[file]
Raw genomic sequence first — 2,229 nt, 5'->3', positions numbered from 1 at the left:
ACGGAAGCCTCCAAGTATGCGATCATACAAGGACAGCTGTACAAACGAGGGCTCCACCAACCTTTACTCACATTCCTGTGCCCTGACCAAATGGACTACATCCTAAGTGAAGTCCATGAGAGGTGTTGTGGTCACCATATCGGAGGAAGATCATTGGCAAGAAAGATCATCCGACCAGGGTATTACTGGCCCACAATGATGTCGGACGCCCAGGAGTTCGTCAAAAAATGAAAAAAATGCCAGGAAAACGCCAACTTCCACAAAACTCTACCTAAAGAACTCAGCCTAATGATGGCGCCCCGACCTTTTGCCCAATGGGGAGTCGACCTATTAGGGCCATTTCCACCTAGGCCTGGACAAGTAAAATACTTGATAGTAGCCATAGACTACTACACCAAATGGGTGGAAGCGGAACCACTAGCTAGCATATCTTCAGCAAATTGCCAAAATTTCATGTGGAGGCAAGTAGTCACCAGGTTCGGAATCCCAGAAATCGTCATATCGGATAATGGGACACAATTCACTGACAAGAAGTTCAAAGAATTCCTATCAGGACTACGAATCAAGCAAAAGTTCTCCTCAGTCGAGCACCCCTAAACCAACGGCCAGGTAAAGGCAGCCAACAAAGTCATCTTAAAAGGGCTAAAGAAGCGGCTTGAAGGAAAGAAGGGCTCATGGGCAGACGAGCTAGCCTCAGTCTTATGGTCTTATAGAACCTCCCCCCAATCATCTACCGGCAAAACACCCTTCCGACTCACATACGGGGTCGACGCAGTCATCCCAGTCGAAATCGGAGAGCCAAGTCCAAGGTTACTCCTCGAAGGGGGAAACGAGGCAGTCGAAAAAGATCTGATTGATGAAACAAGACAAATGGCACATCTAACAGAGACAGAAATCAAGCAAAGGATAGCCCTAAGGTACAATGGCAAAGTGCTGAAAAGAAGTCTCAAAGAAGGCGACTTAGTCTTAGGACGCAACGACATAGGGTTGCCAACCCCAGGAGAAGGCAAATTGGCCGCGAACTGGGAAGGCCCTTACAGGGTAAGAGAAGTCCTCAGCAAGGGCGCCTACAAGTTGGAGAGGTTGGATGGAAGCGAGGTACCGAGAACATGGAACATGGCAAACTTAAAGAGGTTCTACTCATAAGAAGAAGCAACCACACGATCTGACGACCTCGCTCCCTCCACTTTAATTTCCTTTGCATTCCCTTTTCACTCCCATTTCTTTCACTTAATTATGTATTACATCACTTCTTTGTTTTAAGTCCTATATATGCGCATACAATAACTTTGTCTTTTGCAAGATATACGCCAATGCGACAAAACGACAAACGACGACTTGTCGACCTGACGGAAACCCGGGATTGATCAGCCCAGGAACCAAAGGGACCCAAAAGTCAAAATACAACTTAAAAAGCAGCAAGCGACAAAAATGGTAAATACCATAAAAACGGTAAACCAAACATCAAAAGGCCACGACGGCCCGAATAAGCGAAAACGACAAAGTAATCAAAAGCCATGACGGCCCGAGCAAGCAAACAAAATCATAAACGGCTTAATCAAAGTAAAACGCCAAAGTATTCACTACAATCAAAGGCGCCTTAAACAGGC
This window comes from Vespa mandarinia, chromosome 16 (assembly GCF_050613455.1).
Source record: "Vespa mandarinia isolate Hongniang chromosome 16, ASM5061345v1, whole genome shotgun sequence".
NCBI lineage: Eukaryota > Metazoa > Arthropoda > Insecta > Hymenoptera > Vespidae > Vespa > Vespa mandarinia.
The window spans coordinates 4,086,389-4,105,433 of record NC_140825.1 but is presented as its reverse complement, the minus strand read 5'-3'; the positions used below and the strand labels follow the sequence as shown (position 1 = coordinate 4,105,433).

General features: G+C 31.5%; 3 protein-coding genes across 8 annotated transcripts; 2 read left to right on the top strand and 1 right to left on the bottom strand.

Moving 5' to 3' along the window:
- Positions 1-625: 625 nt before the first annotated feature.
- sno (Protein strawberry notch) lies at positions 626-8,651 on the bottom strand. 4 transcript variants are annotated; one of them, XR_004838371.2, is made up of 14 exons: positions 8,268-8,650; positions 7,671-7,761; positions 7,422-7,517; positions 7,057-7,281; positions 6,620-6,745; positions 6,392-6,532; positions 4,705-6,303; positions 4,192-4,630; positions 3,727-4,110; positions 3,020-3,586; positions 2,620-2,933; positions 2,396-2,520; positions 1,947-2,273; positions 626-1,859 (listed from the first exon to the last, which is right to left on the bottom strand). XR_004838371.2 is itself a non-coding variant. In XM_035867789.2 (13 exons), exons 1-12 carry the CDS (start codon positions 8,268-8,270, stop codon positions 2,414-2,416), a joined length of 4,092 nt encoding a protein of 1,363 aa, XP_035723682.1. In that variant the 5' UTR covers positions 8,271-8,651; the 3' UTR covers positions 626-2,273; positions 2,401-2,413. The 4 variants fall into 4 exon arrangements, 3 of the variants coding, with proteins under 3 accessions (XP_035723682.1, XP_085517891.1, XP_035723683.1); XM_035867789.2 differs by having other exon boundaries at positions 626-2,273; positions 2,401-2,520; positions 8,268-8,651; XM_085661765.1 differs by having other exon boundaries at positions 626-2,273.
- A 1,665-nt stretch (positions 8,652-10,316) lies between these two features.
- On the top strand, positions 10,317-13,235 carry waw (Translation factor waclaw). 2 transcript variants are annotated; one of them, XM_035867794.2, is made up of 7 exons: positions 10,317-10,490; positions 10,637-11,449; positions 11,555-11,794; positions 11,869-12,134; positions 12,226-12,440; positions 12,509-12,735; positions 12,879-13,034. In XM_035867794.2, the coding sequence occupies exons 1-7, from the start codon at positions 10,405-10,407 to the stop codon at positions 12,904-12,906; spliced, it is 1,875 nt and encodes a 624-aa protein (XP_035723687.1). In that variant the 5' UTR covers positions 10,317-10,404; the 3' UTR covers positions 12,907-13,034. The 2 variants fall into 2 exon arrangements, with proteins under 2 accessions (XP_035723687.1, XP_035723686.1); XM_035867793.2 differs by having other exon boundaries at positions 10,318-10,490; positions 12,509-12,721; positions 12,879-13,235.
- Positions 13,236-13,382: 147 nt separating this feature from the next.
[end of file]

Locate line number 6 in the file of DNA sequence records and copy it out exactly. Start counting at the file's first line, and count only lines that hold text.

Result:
The window spans coordinates 4,086,389-4,105,433 of record NC_140825.1 but is presented as its reverse complement, the minus strand read 5'-3'; the positions used below and the strand labels follow the sequence as shown (position 1 = coordinate 4,105,433).